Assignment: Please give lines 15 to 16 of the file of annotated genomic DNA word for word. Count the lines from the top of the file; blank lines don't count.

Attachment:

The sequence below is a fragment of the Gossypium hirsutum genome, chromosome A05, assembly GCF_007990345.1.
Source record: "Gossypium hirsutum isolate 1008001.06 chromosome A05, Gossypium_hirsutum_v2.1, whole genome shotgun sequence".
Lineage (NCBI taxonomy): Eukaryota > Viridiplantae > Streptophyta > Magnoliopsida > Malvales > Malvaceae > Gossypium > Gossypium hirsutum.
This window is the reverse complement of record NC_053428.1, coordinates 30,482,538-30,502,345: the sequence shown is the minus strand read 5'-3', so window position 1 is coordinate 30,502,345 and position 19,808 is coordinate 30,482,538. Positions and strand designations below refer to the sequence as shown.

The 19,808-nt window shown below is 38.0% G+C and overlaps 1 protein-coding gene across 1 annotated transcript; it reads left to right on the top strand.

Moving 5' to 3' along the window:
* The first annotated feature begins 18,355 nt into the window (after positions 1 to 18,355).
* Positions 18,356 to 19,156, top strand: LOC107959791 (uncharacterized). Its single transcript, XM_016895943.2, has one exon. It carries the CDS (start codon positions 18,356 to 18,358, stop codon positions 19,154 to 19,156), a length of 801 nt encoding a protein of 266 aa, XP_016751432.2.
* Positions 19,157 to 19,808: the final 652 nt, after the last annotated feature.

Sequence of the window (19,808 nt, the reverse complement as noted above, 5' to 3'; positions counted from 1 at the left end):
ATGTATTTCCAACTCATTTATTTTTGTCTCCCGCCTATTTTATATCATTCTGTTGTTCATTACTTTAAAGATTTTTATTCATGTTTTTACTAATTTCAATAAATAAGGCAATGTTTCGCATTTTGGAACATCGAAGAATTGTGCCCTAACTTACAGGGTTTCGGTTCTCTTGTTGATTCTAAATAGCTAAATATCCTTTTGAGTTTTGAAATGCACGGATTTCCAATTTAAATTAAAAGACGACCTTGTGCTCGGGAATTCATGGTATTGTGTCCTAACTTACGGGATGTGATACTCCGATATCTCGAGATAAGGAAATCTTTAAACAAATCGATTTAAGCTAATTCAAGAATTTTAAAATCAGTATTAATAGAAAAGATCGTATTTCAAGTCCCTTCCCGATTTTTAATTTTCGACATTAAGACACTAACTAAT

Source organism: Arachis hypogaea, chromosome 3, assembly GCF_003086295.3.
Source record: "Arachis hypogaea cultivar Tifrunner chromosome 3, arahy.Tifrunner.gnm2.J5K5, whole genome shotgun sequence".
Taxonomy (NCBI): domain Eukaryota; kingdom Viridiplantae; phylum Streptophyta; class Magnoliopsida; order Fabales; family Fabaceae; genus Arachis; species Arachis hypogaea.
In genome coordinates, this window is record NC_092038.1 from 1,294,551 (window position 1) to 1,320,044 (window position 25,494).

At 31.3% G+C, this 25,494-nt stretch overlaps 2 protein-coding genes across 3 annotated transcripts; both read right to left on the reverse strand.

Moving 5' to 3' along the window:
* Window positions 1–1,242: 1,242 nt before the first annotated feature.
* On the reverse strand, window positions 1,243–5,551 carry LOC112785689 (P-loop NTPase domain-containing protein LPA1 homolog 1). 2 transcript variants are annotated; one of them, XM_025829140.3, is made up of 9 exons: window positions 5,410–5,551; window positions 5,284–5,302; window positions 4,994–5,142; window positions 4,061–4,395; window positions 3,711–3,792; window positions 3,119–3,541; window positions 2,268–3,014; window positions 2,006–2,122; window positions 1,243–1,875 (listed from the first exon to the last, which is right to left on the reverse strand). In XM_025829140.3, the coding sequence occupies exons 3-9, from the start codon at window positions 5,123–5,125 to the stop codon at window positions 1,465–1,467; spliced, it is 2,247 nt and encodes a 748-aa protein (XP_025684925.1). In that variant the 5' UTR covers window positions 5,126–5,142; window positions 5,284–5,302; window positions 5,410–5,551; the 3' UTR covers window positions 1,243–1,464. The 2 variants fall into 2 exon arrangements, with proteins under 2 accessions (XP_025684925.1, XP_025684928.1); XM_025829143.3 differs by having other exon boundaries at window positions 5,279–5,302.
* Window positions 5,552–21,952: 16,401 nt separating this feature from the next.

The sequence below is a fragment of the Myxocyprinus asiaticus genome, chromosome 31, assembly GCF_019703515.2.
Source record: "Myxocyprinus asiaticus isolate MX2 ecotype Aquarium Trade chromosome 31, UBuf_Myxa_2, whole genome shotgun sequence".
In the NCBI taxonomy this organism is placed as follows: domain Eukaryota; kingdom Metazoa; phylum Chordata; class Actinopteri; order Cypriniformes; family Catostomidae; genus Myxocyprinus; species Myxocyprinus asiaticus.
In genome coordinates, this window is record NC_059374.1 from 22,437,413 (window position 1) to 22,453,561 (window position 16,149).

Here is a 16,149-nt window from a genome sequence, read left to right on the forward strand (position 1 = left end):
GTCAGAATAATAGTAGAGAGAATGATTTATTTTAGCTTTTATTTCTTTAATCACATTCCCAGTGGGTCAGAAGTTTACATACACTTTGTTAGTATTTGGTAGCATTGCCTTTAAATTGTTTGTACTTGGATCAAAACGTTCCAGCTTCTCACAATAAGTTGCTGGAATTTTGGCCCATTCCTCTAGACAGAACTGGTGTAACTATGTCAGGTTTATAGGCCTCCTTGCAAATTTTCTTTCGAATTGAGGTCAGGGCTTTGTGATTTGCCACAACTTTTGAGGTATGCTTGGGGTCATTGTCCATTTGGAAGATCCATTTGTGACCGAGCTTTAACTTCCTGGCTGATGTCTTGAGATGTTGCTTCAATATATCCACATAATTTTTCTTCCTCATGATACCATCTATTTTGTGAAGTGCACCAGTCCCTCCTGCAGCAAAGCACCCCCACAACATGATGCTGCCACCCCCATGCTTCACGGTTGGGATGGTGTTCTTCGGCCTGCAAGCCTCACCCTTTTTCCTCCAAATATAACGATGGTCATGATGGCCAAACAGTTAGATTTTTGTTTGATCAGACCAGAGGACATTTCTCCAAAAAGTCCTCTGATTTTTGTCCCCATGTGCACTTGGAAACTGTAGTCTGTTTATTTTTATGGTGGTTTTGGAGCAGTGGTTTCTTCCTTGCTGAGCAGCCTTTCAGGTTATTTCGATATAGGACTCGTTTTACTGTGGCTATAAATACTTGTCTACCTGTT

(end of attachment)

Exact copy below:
In genome coordinates, this window is record NC_092038.1 from 1,294,551 (window position 1) to 1,320,044 (window position 25,494).

At 31.3% G+C, this 25,494-nt stretch overlaps 2 protein-coding genes across 3 annotated transcripts; both read right to left on the reverse strand.